The origin of eSports is thought by many to be just over only a decade or so ago. And while that time period does indeed mark the birth of eSports into the larger global market, the true origin of eSports can be traced back far further than that.
October 1972 saw the first ever organised eSport event, the Intergalactic Spacewar Olympics, take place at the Stanford's Artificial Intelligence (AI) Laboratory, where twenty-four students competed in the video game SPACEWAR.
Eight years later came the event credited with being the first large-scale video game competition: the Space Invaders Championship held in 1980 by Atari, with over 10,000 players.
Throughout the 1990s, the earliest eSports focused primarily on first-person shooter games. This was changed, however, by the introduction of StarCraft: Brood Wars in 1998, an RTS (Real Time Strategy) video game. StarCraft: Brood Wars is widely accepted as the first major eSports game.
The 1990s and 2000s saw the emergence of eSport leagues, including the World Cyber Games (WCB), Electronic Sports World Cup (ESWC), Nintendo World Championships and Major League Gaming (MLG).
From here, eSports has risen to its present eminence, with the number of people around the globe aware of eSports predicted to increse from 809 million in 2015 to 1.57 billion in 2019.
How have eSports become so popular?
The current popularity of eSports with millions of people around the world can be explained using the five As: Accessibility, Amusement, All, Adaptation and Attraction.
There is much media coverage of eSports competitions on a multitude of different platforms, with replays in addition to live streaming available, so that matches can be viewed at any time of day.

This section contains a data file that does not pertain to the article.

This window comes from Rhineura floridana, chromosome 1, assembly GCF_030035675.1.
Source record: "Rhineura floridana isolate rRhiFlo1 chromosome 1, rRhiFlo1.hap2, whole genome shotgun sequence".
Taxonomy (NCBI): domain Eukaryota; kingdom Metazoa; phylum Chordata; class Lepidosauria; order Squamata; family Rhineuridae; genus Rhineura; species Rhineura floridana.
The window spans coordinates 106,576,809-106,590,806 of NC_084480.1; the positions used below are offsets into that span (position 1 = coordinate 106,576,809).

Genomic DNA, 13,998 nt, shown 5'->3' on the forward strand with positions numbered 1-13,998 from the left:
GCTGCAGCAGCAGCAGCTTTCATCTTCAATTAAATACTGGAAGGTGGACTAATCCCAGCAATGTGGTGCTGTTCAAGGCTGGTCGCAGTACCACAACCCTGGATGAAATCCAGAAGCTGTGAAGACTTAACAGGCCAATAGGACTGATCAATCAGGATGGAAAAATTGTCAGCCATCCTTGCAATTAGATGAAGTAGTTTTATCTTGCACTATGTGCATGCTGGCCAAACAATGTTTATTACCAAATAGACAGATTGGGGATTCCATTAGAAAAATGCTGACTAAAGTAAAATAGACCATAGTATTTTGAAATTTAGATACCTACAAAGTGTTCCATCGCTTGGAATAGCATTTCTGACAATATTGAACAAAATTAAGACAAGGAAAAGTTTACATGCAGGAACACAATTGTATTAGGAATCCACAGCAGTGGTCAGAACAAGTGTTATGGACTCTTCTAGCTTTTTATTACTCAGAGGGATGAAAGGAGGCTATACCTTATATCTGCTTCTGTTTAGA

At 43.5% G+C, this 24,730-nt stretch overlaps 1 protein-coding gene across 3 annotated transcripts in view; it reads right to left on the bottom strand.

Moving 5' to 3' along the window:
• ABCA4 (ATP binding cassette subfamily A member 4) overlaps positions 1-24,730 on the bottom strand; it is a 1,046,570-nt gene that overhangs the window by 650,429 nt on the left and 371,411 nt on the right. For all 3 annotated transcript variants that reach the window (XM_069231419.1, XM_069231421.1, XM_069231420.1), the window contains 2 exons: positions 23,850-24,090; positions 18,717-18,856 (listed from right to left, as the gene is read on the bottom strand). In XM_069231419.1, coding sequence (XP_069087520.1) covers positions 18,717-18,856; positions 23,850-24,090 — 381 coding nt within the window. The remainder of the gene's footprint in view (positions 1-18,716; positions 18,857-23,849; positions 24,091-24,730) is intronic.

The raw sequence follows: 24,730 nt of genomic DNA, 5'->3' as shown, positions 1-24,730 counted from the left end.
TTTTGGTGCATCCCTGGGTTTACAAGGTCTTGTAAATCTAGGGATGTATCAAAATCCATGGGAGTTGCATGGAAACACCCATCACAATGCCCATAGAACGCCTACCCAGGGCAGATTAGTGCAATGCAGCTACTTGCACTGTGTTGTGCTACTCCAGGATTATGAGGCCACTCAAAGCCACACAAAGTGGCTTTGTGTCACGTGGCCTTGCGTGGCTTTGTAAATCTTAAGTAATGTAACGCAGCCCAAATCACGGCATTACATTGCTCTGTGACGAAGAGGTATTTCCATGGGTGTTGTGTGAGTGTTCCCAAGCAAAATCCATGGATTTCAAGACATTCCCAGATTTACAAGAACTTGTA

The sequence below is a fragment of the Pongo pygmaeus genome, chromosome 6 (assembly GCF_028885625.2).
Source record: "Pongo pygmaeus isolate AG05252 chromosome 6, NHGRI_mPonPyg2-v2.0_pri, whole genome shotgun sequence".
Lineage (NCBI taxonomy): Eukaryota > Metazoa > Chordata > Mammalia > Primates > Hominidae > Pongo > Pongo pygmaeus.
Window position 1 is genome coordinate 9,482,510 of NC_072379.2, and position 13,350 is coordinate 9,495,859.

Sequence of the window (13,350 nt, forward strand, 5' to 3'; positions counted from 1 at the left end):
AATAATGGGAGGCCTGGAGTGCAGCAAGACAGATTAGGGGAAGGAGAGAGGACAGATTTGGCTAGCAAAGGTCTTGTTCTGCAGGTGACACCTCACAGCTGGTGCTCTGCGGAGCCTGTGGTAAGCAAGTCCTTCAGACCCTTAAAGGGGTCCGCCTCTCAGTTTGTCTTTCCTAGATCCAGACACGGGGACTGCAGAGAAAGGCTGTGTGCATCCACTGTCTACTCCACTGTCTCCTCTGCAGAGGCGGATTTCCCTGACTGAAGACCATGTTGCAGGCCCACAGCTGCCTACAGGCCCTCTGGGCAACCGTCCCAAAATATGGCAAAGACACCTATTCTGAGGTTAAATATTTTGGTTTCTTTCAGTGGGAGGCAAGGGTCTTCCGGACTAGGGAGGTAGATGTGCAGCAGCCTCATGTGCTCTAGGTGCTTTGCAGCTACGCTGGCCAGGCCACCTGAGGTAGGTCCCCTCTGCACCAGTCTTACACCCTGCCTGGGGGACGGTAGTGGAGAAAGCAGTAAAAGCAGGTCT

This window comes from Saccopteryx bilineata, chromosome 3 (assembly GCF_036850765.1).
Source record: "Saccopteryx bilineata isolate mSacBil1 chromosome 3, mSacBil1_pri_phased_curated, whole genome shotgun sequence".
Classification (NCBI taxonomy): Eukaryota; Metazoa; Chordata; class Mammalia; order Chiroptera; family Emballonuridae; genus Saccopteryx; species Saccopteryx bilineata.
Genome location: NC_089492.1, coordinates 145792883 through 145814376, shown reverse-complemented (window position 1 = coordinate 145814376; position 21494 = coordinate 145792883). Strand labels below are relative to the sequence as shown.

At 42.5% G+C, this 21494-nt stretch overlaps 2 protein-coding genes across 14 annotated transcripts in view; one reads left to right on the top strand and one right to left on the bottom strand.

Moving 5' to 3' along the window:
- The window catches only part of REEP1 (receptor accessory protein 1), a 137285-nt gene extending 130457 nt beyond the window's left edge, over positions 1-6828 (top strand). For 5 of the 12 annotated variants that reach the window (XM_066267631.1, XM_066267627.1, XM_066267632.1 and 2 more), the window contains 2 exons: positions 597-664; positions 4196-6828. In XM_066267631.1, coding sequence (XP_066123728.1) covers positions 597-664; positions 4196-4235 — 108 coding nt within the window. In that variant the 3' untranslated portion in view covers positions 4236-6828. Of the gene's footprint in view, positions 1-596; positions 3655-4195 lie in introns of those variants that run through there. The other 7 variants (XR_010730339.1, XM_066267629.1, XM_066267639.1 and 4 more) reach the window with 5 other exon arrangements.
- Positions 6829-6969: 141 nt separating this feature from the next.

Media platforms such as YouTube (2005) and Twitch (2011) are not only used to stream tournaments but also as places where professionals and enthusiasts alike can showcase their skills, thereby adding to the hype surrounding eSports.
February 2017 saw 99.19 million hours of League of Legends footage watched on Twitch. In addition, advertising and discussions on popular sites such as Facebook and Twitter also raise awareness of eSports.
As with playing video games, watching them unfold as others do battle is fun, too. Not only that, but just as people who enjoy baking watch cookery television shows like Master Chef and those who love singing keep up with the X Factor, it is not only because you love it and want to absorb more of it that you continue to watch, but it is also that watching others helps you to become better at what you love.
Even people who do not play video games themselves enjoy watching eSports. Why? For the same reason that people religiously tune in to watch football games and attend matches: because rooting for a player of team you believe in, willing for success against the odds, the adrenaline of a battle in motion… Who can resist such a feeling?
Anyone can watch eSports, provided that they have an internet connection (although even this is not always necessary if the tournament is broadcast on television) and a device on which to watch.
The same appeal stands for gaming itself: with enough dedication, drive and investment, skill in video games can be cultivated from nothing into an eventually amazing performance.
Ongoing innovation relentlessly improves the eSports experience - both for those competing and those spectating - in an unceasing drive to create and cultivate enjoyment of the tournaments. This is why eSports is expanding in popularity around the globe in so rapid a manner, with Peter Warman claiming that "it has the potential to become one of the top five sports in the world. That will take maybe five years".